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Multiple sclerosis: T cells as serial killers

14.10.2009
In multiple sclerosis, the immune system also damages the nerve cells with its misguided activities.

This is what regularly happens in the targeted immunological attack on the myelin sheaths of the nerve cells, as shown experimentally for the first time by researchers from Würzburg and Zürich.


Living tissue from the cerebral cortex of mice: Nerve cells are shown in green, their nuclei in blue. If you add T cells specialized in destroying myelin-generating cells, significant amounts of nerve cells also die off within six hours. They are displayed in red or yellow in the picture. The arrows point to the dead nerve cells. Picture: Heinz Wiendl

Inflammations in the central nervous system can be triggered by viruses or by the immune system. The latter is the case in multiple sclerosis. With drastic consequences: The cells responsible for building and maintaining an insulating sheath around the nerve fibers die off. The sheaths degenerate as well and often even the nerve cells are destroyed eventually.

"In the example of multiple sclerosis, not only the loss of the myelin sheaths but particularly the death of the nerve cells is thought to be decisive for the permanent disabilities that many patients have to deal with," says Professor Heinz Wiendl at the Department of Neurology of the University of Würzburg. Such disabilities include paralysis or impaired vision.

Now, for the first time, two study groups have simultaneously shown that certain T cells of the immune system not only directly affect the myelin-generating cells but also cause "collateral damage" to the nerve cells or their extensions. The research has been published in the journals Glia and American Journal of Pathology.

T cells: Indirect effect causes nerve cells to die

Wiendl's team at the Department of Neurology of the University of Würzburg was able to demonstrate this with brain tissue cultures: T cells exclusively targeting a specific structure on the surface of the myelin-generating cells also caused a significant loss of nerve cells within just a few hours. How this indirect effect might be accounted for is explained by Würzburg researcher Sven Meuth: "Possibly, the T cells release some soluble factors, such as perforin or granzyme B, which in turn migrate to and damage the nerve cells."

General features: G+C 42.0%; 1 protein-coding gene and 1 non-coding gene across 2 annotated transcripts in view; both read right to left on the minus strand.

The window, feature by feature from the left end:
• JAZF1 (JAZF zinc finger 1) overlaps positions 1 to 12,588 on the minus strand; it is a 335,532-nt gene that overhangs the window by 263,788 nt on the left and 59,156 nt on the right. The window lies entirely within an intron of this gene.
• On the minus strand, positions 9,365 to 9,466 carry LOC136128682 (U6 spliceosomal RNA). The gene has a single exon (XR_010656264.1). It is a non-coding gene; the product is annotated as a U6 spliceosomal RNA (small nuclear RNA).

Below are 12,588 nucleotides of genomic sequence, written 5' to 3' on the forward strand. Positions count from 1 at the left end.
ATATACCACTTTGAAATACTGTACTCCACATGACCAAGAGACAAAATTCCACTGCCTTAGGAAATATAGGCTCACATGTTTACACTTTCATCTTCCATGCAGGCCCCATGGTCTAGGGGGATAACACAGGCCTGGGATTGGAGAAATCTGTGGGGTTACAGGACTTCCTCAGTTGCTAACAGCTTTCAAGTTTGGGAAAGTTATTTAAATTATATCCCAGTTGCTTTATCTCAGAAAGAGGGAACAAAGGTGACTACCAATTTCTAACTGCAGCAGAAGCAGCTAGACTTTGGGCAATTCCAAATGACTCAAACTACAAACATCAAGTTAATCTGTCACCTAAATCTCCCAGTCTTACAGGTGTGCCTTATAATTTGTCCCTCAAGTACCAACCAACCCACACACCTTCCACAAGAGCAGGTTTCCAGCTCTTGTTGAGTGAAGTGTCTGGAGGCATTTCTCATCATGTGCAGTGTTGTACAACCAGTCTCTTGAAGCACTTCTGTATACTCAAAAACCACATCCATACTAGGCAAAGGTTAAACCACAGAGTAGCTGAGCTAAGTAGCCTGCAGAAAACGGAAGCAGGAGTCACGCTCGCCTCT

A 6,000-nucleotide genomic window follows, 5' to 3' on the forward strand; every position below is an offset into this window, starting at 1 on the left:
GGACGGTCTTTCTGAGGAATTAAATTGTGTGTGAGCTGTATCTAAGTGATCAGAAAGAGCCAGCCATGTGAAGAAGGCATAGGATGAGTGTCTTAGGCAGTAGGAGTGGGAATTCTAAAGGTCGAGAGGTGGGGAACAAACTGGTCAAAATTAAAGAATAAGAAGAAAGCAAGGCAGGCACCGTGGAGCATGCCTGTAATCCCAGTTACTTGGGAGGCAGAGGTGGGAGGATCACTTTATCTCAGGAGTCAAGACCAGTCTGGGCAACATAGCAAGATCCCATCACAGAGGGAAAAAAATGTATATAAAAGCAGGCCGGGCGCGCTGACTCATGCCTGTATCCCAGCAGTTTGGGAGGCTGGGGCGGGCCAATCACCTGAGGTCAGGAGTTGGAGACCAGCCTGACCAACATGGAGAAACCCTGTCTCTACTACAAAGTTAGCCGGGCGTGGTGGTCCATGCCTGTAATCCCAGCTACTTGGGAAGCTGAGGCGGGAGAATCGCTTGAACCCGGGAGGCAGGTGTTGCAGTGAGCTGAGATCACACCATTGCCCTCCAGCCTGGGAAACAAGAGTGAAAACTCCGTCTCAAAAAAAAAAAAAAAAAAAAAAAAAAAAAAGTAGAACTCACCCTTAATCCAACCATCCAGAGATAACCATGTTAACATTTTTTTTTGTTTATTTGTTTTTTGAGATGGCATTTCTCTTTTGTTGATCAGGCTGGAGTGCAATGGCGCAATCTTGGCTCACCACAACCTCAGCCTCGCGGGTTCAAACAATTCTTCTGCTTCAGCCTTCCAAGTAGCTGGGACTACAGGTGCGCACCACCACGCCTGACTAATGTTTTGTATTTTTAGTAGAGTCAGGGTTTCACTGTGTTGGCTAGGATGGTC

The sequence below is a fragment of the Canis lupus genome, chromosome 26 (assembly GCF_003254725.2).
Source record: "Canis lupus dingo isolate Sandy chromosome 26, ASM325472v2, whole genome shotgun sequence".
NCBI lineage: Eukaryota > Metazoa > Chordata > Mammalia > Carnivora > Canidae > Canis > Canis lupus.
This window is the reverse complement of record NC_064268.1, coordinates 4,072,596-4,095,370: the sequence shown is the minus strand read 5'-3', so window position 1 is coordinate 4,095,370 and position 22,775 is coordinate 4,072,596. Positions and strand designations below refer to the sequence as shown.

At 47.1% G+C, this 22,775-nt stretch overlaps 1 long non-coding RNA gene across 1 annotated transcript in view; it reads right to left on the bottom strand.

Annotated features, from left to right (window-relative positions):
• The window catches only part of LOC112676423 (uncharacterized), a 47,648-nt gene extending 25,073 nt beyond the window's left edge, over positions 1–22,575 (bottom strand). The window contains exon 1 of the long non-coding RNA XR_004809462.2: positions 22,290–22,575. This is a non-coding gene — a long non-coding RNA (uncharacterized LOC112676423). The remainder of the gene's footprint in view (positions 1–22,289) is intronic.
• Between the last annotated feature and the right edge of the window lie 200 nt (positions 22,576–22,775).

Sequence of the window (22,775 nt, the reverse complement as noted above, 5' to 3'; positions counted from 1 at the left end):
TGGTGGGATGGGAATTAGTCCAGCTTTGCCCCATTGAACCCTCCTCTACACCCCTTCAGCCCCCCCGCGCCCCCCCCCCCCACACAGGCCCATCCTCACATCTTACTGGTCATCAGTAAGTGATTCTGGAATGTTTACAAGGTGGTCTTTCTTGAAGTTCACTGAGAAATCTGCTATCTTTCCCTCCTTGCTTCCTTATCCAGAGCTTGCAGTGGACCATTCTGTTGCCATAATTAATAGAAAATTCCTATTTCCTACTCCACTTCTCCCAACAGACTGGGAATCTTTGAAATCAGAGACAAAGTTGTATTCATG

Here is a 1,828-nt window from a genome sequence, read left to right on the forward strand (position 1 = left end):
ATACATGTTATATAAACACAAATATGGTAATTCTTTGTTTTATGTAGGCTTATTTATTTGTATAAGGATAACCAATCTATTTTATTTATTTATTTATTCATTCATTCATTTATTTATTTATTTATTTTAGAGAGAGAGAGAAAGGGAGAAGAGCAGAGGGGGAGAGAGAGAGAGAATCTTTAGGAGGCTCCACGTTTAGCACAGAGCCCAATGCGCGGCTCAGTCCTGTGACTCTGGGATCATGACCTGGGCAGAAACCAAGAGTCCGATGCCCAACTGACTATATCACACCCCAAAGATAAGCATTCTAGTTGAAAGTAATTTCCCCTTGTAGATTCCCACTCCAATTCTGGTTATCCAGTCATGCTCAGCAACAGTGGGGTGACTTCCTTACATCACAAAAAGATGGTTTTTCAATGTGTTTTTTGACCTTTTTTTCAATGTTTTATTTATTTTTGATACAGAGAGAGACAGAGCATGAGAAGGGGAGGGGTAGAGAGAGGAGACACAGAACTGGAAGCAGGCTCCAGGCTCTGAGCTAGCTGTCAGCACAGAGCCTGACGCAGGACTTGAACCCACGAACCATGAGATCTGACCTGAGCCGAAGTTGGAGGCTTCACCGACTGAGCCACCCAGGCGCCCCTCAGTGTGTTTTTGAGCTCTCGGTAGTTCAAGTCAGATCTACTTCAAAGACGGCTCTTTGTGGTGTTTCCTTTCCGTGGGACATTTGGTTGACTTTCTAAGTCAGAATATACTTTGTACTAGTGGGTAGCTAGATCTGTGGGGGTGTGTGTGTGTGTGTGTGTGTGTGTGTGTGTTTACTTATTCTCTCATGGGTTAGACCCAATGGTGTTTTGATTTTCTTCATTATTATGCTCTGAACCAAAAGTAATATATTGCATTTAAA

Serial murder: Each T cell strikes many times

The aggressive T cells act just like serial killers: "Every single one of them can kill off up to 30 myelin-generating cells and - at the same time - destroy up to ten nerve cells," says Heinz Wiendl.

These T cells virtually cut through the extensions of the nerve cells. This has been established by the team headed by Professor Norbert Goebels of the University of Zürich (now Düsseldorf) in a similar experimental approach by means of video analysis.

Possible target for new therapies

"These results help us to better understand the development of acute and chronic damage in inflammations of the central nervous system," explains Professor Wiendl. In future, the patients might also benefit from the findings - after all, the aggressive T cells are an attractive target for new therapies. Therefore, the Würzburg scientists are eager to find out as much as possible about these serial killers.

Multiple sclerosis: about the disease

Globally, approximately 2.5 million people are affected by multiple sclerosis; in Germany, there are about 122,000 patients according to current estimates. Here, approximately 2,500 new cases of the disease are diagnosed per year. Women aquire the disease almost twice as often as men.

In MS patients, the immune system mistakenly attacks the components of the nervous system, most prominently the nerve sheaths eventually destructing neural cells. Most often, the onset of the disease starts in early adulthood with relapsing remitting neurological symptoms. Initially people affected perceive tingling sensations in arms and legs, have walking disturbances or encounter visual problems. In the course of disease patients often acquire permanent disability. Some of them need a wheel-chair at later stages.

At the moment, there is no cure for multiple sclerosis; however, medical treatment can alleviate the symptoms of the patients and improve their quality of life. The Department of Neurology in Würzburg accommodates more than 2000 MS patients.

Contact

Prof. Dr. Heinz Wiendl, Department of Neurology of the University of Würzburg, T ++ 49 (931) 201-23755 or ++ 49 (931)201-23756, heinz.wiendl@klinik.uni-wuerzburg.de

Prof. Dr. Norbert Goebels, Department of Neurology of the University of Düsseldorf, norbert.goebels@uni-duesseldorf.de

"Collateral neuronal apoptosis in CNS gray matter during an oligodendrocyte-directed CD8(+) T cell attack", Göbel K, Melzer N, Herrmann AM, Schuhmann MK, Bittner S, Ip CW, Hünig T, Meuth SG, Wiendl H, Glia 2009, online publiziert am 24. September

"Collateral bystander damage by myelin-directed CD8+ T cells causes axonal loss", Sobottka B, Harrer MD, Ziegler U, Fischer K, Wiendl H, Hünig T, Becher B, Goebels N, American Journal of Pathology 2009; 175(3):1160-6, online publiziert am 21. August

"CD8+ T cells and neuronal damage: direct and collateral mechanisms of cytotoxicity and impaired electrical excitability", Melzer N, Meuth SG, Wiendl H, FASEB Journal 2009, online publiziert am 30. Juni

Robert Emmerich | idw
Further information:
http://www.uni-wuerzburg.de/

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